How to cheer up a monochromatic tabletop?

Martha Stewart's Wedding magazine

I said it before but let me repeat the principles behind successful design. What you need to do is to create several depth levels and to guide the eyes towards your focal points if you wish to achieve a divine mood.

When I was at interior design school, they teach us how to design monochromatic rooms that look amazing. The best ways are to use play with textures and several hues.

To help you grasp the concept I am showing a red table design taken from Martha Stewart’s Wedding magazine, The Magic of Color edition. Do not get me wrong, that table look fine but by implementing a few small changes we can achieved a more striking look.

The bones of the red table palette are sound. Each element taken separately looks exciting. It is when you put everything together that you discover something is missing for a total Wow factor. You will find that it is often the cases.

The current red palette design missed on a great opportunity to play more with textures and tones. Things look too much similar. The center runner section seems to be a big chunk. With no focal point, you can hardly distinguish the objects even at close range.

details of the red tabletop by Martha Stewart's Wedding

To be fair to the Martha Stewart’s Wedding staff, deep crimson and black cherry are hard to capture on photos. Red offers a narrower range of shades to play with if you do not wish to switch over the reddish pink hues. If you are new at designing a monochromatic scheme, start to experiment with greens. I will show you later this week a top-notch example from a wonderful florist I discovered over the week-end.

First, the red tabletop can be improved by interlacing little spots of greenery inside the flower arrangements. A talented florist can easily fix that for you. The votive candle holders could have been a softer red or even a burned orange to act more as a trail delimiter. Matching the ribbons hanged on the lanterns to the votive holder color will intensify this trailing effect.

If you are willing to deviate from the monochromatic scheme, sage or olive colored glass votive will add more interests. Putting beside a complimentary color will made the reds pop more.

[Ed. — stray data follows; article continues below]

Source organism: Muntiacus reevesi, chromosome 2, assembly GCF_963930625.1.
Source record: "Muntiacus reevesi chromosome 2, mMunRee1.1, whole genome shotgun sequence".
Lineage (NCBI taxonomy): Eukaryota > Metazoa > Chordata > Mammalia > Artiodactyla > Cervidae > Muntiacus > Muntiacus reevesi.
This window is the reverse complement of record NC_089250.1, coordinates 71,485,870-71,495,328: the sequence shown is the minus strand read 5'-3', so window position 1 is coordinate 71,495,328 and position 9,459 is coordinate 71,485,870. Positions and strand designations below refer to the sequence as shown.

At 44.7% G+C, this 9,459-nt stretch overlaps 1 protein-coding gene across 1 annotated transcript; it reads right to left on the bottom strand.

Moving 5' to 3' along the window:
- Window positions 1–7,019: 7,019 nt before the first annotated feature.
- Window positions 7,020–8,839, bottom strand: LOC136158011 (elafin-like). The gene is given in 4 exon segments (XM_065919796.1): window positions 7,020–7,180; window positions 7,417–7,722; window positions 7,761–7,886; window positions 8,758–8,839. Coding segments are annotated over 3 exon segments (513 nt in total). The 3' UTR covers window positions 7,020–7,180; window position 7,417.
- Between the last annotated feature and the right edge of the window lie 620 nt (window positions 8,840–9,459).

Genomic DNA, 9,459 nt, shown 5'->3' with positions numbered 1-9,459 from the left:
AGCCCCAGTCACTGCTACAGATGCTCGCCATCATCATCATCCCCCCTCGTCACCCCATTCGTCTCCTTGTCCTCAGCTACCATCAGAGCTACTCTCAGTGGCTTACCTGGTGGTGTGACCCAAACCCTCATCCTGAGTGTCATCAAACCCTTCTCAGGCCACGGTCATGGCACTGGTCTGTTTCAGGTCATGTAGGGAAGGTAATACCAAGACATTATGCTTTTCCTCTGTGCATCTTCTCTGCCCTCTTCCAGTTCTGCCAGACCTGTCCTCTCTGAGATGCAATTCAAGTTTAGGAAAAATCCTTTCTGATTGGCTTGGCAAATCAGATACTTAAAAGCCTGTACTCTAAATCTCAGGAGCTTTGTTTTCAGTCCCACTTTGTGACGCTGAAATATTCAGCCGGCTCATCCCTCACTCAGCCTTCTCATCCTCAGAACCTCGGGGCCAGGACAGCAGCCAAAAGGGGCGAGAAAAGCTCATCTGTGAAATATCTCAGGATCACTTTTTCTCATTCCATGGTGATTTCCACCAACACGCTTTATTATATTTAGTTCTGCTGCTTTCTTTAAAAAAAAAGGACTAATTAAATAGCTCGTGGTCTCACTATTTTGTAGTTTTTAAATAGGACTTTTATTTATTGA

pink festive  tabletop by Martha Stewart's Wedding

Since I am looking for more textures, my preference goes for a translucent runner or a taffeta runner with an alternating transparent and opaque line pattern. Opt for textiles that symbolize festivity.

Finally I want to show you a table that proved that there is no need to overcrowd the center of your table. I find that tables are often too crowded with decorations in large scale celebration events.

The pink tabletop published on that same Martha Stewart’s Wedding edition is divine. The runner section is a masterpiece of simplicity. This is a sophisticated look that everyone can easily reproduce at home. Borrow it for your next dinner party. It is suitable for indoor and outdoor parties.

The key design idea behind the pink tabletop is repetitions of distinct yet similar elements. The arrangement is lay in a line to form a classic pattern with modern vibes. What make it works is that we got several sizes of decorative items in a two-step alternating plan. You got trio of floating candles followed by 2 bowls of flowers (roses and peonies) followed by one large candle sphere and so on.

Try out different ways to set up your table just for fun. By practicing ahead of your party, you will be able to determine what you need to complete the look. And you will be ready for an impromptu dinner party. Do not be shy to discuss here how you set up your monochromatic table. I like to hear your viewpoints.

Link: Martha Stewart’s Wedding magazine – all photos from The Magic of Color edition displayed until July 30, 2007